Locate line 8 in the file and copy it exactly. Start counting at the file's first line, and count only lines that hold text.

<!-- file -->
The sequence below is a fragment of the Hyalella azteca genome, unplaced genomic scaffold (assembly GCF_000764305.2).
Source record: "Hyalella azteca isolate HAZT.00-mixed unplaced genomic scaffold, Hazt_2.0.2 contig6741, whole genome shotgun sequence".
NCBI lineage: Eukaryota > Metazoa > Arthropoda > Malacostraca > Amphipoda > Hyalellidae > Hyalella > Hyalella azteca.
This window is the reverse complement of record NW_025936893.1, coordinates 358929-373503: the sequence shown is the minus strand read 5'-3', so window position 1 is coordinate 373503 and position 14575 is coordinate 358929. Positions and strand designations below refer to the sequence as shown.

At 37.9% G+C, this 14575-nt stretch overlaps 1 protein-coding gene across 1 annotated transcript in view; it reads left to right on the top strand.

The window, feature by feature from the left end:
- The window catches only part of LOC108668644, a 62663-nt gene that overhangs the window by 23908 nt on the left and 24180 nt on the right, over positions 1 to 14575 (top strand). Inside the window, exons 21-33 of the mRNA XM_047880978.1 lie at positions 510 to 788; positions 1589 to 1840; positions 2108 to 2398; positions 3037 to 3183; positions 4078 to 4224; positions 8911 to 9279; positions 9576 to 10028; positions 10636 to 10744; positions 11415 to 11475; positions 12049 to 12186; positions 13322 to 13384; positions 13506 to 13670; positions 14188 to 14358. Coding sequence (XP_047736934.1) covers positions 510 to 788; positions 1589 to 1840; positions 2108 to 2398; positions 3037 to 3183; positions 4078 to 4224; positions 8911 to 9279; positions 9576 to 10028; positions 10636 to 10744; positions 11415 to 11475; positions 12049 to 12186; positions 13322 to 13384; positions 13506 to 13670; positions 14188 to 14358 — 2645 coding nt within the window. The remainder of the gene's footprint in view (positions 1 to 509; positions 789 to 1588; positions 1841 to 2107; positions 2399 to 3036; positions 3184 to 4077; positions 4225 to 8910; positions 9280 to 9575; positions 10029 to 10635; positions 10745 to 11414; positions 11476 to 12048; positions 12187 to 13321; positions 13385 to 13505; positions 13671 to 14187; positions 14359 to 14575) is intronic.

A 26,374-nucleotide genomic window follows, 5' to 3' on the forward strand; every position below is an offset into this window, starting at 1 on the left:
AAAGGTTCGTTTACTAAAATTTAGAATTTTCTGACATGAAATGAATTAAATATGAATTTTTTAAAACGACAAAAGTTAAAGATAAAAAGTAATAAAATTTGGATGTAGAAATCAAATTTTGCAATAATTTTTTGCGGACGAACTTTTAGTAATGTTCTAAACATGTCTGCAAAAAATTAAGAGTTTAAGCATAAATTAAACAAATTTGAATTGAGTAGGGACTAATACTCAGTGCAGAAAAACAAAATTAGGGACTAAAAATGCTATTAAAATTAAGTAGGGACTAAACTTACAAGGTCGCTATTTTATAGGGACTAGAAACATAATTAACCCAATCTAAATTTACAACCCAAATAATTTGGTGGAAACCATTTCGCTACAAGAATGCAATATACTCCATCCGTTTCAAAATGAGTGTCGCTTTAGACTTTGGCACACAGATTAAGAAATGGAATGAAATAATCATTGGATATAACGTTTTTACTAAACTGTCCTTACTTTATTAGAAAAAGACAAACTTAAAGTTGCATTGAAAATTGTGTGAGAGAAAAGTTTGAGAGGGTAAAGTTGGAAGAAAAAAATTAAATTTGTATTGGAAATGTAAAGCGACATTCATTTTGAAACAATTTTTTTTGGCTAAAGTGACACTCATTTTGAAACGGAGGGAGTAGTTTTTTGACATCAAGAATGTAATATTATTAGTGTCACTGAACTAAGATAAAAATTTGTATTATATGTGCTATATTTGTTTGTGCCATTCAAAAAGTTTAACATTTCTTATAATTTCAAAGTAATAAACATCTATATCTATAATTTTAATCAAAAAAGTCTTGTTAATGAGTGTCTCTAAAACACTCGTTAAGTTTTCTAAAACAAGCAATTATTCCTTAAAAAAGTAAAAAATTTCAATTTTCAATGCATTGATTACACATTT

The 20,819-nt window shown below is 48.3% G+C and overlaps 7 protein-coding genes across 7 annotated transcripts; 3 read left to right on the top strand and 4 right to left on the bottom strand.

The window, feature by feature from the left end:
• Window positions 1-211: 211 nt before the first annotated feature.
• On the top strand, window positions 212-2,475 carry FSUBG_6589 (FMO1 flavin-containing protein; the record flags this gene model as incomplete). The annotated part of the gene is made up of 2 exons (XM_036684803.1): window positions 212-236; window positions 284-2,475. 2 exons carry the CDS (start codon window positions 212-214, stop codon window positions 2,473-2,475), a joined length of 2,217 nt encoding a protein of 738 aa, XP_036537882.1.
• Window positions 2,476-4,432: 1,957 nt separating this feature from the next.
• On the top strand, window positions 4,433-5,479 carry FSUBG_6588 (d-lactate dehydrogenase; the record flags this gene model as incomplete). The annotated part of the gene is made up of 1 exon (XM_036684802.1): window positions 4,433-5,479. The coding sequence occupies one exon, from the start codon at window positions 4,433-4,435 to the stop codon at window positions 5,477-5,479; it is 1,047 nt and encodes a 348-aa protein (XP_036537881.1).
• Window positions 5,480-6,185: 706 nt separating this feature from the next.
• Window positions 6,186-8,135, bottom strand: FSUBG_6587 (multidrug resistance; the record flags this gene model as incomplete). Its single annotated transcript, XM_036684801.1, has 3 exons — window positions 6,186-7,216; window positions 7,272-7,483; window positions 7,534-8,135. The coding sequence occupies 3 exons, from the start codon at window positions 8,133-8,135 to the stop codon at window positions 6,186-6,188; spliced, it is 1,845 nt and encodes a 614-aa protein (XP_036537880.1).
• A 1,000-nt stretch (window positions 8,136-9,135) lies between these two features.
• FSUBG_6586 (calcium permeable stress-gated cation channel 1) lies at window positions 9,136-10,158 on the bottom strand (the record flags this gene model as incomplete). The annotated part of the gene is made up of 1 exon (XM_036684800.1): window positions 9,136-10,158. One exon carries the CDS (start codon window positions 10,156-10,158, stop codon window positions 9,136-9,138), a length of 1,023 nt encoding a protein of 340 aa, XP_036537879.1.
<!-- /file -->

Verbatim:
A 26,374-nucleotide genomic window follows, 5' to 3' on the forward strand; every position below is an offset into this window, starting at 1 on the left: